I am now going to move back to the 1970 - 1990 period. At this time, there were a number of new pubs replacing the older, and generally larger pub. The pub names were still relevant, e.g. the White Hart, Kings Head etc. This was a time when the Watneys and Truman pubs were being sucked into the empire of the Grand Metropolitan chain. Watneys (Red Barrel, which was appalling beer) and Trumans (slightly better beer) were purchased by the Grand Metropolitan chain. Apparently, Grand Metropolitan closed down the good breweries and sold even more appalling beer to the detriment of the brands.
The wiki states that Grand metropolitan bought the Truman, Hanbury & Buxton chain in 1972, and next Watney Manns; plus a host of other drinks related businesses including J & B Whiskey. The problem was in 1989, Lord Young decided to cut the brewers monopoly, by reducing their size to 2,000 but in essence to sell off half of all pubs over the number of 2,000 by the year of 1992. The wiki covers most of this detail, and I will not repeat it here, but this is a list of about 500 Grand Met pubs in 1991 just prior to selling off to Charringtons - these are in London and also the South East (Hertfordshire, Kent & Essex).
Stepping back in time again, we step back about 70 years to the 1940s and the World War, when great swathes of London and the South East were harangued by the war time bombing, and masses of London was demolished by the V1 and V2 rockets. About the same time, streets were being renamed to remove the repetition of road names. I list each and every pub and beer house in 1944, and this is a very useful guide in researching back further. This pub history site largely covers pubs and beer houses in 1944 and the two hundred years earlier - including their street name changes along the way.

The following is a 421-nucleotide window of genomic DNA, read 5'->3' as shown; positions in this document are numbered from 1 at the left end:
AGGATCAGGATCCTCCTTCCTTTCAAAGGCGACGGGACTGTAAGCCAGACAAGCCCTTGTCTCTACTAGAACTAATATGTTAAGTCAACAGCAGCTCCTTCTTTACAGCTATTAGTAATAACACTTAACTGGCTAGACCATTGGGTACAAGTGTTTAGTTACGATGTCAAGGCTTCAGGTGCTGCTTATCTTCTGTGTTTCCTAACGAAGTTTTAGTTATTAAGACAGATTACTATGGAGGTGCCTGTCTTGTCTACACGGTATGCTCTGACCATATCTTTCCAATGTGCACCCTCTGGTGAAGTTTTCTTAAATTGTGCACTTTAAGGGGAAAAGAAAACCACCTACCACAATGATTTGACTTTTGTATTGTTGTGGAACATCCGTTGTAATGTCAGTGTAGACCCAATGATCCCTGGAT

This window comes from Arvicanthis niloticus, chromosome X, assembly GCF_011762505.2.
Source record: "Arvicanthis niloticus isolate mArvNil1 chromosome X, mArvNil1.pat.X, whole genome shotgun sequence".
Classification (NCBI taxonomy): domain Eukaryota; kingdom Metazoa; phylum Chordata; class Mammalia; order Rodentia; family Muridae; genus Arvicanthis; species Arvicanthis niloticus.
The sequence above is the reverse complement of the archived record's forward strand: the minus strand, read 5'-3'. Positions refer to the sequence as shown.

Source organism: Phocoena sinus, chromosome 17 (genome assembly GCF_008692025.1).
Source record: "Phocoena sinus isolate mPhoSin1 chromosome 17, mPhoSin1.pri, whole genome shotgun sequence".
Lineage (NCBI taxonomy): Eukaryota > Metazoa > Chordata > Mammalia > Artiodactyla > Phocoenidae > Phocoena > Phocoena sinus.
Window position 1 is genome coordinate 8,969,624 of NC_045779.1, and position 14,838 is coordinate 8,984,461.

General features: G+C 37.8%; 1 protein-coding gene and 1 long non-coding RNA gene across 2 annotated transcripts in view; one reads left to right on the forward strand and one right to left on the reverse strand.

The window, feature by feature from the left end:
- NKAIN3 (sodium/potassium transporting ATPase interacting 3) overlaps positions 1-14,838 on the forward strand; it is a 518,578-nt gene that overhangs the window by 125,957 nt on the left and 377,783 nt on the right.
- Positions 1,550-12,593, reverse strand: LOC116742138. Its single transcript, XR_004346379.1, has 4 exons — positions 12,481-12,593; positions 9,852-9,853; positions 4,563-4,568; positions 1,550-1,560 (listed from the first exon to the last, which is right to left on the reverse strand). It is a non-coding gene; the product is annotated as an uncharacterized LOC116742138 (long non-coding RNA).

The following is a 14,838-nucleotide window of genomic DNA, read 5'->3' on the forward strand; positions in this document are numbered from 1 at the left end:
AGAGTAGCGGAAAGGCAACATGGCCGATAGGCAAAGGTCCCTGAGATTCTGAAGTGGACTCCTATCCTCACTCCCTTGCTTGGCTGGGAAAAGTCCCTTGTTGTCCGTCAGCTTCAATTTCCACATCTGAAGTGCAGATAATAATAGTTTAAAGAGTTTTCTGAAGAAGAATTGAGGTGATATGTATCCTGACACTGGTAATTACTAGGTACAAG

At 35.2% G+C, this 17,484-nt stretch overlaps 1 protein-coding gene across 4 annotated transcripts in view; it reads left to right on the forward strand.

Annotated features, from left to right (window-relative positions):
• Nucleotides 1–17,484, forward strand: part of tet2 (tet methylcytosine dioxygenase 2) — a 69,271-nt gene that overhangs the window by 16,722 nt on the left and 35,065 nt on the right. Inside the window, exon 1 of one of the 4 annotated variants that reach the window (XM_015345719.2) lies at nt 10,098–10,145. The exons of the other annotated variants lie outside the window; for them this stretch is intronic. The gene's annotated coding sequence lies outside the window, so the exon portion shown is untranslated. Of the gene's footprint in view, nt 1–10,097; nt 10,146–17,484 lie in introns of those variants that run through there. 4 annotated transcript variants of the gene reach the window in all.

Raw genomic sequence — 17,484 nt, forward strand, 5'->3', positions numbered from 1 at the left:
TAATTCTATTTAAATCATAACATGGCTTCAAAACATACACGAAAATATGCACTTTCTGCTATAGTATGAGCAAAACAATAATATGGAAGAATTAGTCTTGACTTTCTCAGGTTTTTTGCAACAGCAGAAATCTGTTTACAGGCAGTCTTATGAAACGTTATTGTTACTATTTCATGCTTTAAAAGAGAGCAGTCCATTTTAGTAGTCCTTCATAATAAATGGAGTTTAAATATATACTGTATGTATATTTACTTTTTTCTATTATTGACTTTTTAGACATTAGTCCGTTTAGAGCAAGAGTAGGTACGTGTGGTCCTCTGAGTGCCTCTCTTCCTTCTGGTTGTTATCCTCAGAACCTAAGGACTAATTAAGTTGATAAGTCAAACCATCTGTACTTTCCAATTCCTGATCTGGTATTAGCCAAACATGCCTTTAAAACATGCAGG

One point I always make is NOT to exclude the beer retailers. many of these were, and continued to be off licences. Other beer retailers are now the well known pubs that we have known forever (apparently). The youngsters of today have no idea of the rich history which exists in our earlier pubs and beer houses, as they know little different. Their idea of the history of a pub is what is was last renamed a few years ago.
My next article on research of a pub will start to explain the differences between the different areas of London and the South East, and why some areas had lots of pubs, and some had none.
What I am now attempting to achieve is the coverage of an earlier London
street directory in 1832. This is unique, plus
images of the 1842 Robsons directory which confirm earlier entries and also
carry much more trade detail about a premises or person. Here is the index of streets in 1832, many with
1842 imagery added.
And next is the complete 1940 London street directory - this will take some months to complete, so bear with me!
London pub history directory.
London Street Listings in 1832.
London street listings in 1842
London Street Listings in 1818 - mainly A and B.
London public houses in 1833 Pigots.
Entire London Street Listing in 1843 - by surname.
London public houses in 1856.
London public houses in 1869.
London public houses in 1899
London 1921 Street directory in 1921
London 1940 Street directory 1940
London Pubs in 2018